Neighborhood Affordability Plans
In addition to citywide affordability policies, we need neighborhood affordability plans to identify ways that each community will contribute to citywide affordability goals. These plans will include many different elements, but will need to primarily address zoning and financial issues. We suggest the following principles should be referenced when drawing up these plans.
Principles to consider
1. Neighborhood affordability means welcoming people into our neighborhoods
Strong neighborhoods are neighborhoods that are welcoming to lots of different people.
2. Welcoming more people means more housing
While more housing alone may not be enough to solve our affordability problems, it's hard to imagine solving these problems without it. In demand cities such as San Francisco which have drastically curtailed new housing construction have seen dramatic spikes in housing prices and resulting displacement of low and even middle income households. With the US population expected to continue to grow over coming decades, lots more households are going to need a place to live. Seattle should not only accept many of them, we should welcome them.
3. Neighborhood character is how we treat each other
While some would suggested that new buildings damage a neighborhoods character, we reject the idea that the defining aspect of a neighborhoods character is a bunch of "stuff". We believe that a neighborhoods character is defined by how residents treat each other, including new or prospective residents. The Welcoming Communities Project will focus on improving how we relate to each other within our communities. Our neighborhood affordability plans will impact who is able to live here.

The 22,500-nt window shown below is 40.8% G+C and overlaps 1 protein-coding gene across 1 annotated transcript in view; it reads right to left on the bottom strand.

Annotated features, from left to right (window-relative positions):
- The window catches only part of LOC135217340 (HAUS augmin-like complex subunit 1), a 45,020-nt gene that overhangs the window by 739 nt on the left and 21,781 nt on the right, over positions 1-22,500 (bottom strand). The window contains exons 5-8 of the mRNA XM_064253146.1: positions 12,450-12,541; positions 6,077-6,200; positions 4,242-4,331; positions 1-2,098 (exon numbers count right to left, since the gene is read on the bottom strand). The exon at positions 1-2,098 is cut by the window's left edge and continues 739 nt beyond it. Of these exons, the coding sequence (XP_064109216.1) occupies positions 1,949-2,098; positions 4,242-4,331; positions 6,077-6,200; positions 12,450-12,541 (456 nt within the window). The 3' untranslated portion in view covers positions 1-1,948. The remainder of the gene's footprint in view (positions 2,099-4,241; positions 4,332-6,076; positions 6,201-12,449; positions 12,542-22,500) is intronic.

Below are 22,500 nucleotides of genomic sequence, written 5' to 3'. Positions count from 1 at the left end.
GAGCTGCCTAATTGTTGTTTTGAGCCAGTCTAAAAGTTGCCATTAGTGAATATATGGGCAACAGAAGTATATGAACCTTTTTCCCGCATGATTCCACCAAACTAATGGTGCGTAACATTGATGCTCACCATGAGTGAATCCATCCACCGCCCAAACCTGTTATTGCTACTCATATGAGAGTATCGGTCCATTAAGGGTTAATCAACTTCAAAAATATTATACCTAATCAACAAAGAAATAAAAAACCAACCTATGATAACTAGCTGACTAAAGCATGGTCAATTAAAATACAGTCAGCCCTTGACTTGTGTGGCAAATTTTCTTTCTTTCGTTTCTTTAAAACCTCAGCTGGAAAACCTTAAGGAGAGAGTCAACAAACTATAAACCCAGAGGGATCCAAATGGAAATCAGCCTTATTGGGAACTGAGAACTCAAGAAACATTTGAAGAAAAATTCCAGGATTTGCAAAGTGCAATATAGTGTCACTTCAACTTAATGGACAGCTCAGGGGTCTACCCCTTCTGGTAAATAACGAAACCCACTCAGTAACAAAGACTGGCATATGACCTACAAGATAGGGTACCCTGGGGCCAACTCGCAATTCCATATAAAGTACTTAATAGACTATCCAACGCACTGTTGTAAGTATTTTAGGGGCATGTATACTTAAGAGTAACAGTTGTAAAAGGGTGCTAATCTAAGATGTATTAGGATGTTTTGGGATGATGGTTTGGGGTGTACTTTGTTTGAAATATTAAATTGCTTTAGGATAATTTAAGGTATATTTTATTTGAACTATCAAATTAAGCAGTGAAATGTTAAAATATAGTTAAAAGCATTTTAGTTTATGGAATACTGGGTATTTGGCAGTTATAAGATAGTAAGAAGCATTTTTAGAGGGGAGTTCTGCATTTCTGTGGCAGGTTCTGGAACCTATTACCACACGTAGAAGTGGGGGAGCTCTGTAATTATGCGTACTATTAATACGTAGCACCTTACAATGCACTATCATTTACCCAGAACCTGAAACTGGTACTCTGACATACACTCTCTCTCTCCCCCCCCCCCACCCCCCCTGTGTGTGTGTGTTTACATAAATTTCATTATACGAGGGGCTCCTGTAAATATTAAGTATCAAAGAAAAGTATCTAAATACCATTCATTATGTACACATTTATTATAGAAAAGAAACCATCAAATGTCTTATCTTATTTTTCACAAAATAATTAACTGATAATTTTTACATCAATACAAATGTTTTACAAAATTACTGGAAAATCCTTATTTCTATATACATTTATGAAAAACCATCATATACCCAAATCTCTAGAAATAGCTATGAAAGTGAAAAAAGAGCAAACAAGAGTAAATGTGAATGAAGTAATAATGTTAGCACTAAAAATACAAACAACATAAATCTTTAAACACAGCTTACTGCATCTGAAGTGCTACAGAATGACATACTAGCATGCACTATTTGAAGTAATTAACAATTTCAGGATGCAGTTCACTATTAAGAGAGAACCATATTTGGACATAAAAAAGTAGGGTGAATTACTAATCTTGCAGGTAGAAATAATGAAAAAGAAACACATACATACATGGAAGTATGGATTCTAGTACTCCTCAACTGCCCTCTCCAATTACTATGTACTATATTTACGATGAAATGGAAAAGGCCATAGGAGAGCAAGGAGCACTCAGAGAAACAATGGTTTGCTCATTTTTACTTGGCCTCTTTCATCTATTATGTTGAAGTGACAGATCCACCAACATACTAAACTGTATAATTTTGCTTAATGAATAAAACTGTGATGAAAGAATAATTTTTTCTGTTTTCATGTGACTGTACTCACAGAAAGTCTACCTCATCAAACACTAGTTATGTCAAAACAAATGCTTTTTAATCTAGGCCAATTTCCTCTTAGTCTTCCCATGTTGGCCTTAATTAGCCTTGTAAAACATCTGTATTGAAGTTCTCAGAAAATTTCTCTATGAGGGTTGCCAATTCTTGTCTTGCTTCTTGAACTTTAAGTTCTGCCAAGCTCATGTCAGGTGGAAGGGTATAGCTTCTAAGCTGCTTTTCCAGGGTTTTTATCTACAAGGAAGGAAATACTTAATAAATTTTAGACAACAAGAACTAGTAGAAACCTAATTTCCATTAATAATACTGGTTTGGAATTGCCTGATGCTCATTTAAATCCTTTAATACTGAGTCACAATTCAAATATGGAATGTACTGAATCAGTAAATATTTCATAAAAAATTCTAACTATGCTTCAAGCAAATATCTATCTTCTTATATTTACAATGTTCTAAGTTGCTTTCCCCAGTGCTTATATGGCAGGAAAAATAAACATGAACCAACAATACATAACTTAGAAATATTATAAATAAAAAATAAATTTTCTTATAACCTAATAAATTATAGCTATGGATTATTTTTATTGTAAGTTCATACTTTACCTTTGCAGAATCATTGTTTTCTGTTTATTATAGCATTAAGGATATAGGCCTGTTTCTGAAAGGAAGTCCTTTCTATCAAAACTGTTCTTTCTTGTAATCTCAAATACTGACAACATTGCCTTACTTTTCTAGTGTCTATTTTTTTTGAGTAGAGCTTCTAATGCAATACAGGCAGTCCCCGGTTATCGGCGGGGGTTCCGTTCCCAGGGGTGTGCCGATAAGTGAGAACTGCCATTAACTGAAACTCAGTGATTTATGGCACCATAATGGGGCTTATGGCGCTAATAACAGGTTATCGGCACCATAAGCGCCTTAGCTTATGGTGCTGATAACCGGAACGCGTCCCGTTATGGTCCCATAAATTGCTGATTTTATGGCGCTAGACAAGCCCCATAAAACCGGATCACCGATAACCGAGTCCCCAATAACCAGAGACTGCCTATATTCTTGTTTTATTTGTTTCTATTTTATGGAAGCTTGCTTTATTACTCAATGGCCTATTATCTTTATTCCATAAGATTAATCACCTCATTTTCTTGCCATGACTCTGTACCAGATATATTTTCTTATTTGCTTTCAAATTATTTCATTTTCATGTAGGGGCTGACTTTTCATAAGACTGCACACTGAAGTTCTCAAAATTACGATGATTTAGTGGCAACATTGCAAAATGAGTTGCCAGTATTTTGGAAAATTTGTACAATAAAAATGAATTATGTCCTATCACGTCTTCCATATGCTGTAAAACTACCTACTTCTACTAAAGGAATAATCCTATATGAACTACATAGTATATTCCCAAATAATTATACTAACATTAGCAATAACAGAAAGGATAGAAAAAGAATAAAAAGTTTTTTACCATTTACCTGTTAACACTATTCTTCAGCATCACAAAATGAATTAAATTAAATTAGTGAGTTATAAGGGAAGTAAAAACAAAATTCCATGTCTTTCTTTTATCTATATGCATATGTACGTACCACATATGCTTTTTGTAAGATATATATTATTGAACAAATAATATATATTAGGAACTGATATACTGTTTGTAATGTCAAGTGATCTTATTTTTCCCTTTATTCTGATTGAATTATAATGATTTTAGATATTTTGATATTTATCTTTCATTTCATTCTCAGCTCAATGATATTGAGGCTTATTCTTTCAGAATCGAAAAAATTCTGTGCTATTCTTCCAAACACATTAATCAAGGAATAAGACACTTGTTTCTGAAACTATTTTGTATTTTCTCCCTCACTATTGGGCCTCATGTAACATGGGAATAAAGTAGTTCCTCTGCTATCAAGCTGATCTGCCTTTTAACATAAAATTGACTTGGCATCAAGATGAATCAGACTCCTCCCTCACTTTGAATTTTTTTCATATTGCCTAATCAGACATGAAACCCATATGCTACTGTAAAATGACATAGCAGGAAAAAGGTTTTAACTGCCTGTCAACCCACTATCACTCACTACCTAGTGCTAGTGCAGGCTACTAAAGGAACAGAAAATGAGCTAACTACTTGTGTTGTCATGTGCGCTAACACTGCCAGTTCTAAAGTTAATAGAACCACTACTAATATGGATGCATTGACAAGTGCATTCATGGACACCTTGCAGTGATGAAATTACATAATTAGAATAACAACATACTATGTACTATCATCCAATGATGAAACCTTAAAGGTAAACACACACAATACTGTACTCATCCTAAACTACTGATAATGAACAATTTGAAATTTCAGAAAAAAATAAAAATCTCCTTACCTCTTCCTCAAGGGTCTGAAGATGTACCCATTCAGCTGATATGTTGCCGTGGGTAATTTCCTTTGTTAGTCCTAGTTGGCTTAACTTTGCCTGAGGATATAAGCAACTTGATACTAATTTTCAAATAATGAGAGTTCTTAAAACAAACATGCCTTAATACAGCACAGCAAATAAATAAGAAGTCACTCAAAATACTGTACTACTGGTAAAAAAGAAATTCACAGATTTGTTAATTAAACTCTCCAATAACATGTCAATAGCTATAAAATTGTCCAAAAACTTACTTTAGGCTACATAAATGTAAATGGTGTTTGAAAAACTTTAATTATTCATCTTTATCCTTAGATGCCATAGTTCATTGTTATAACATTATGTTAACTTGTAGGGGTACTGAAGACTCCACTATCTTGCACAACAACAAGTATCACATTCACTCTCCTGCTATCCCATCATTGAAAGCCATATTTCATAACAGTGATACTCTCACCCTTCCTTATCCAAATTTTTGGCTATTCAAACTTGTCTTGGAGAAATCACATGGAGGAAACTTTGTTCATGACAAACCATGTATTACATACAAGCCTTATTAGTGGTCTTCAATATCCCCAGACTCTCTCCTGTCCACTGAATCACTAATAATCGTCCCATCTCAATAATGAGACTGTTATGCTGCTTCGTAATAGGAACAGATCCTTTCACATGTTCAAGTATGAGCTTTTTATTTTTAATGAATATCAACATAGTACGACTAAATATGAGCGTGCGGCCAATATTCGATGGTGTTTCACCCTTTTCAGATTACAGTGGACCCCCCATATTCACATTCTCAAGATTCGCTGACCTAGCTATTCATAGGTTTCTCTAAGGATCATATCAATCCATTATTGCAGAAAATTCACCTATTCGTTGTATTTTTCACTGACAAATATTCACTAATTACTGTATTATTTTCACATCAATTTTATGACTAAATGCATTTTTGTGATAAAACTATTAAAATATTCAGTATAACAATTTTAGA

4. We need many different kinds of housing
We need many different kinds of housing because the housing market consists of a spectrum of housing choices, with units being added, removed, and shifted along the spectrum by construction, demolition, and renovation. As such, what happens at one part of the spectrum tends to ripple across the rest of it. Even new luxury housing can benefit affordability if it is built in such a way as to attract demand that otherwise would have been expressed as demolition of, or rent increases to less expensive units.
We also need many different kinds of housing because there are many different kinds of households. Households vary in size, composition, cultural values, and income. A one size fits all model simply can't hope to accommodate these many different needs. Related to this, we must take pains to avoid imposing our own particular values on how people "should" and "shouldn't" live.
5. Housing should be near transit
As we already explored in the policy background section, significant areas of the city are located within a quarter mile of frequent transit, yet are zoned to exclude multifamily housing. This represents a great opportunity to build housing in transit rich areas. Not only will new residents benefit from being to access transit but also existing residents will benefit from the virtuous cycle of more riders leading to more frequent transit service which in turn attracts more riders.
6. We need solutions for the short, medium, and long term
It's not enough to look at solutions that will take 10 years to implement. In many cases the households who need housing will have found it by other means or quit the city by then. On the flip side, we must not merely kick the can down the road with short term "solutions" that lead to the same problems again and again.
A Pilot Neighborhood Affordability Plan
Housing Now is looking to partners to conduct a pilot project to develop the first of these affordability plans. We'll update this space as this progresses. If you or your organization are interested in getting involved, please contact us ASAP!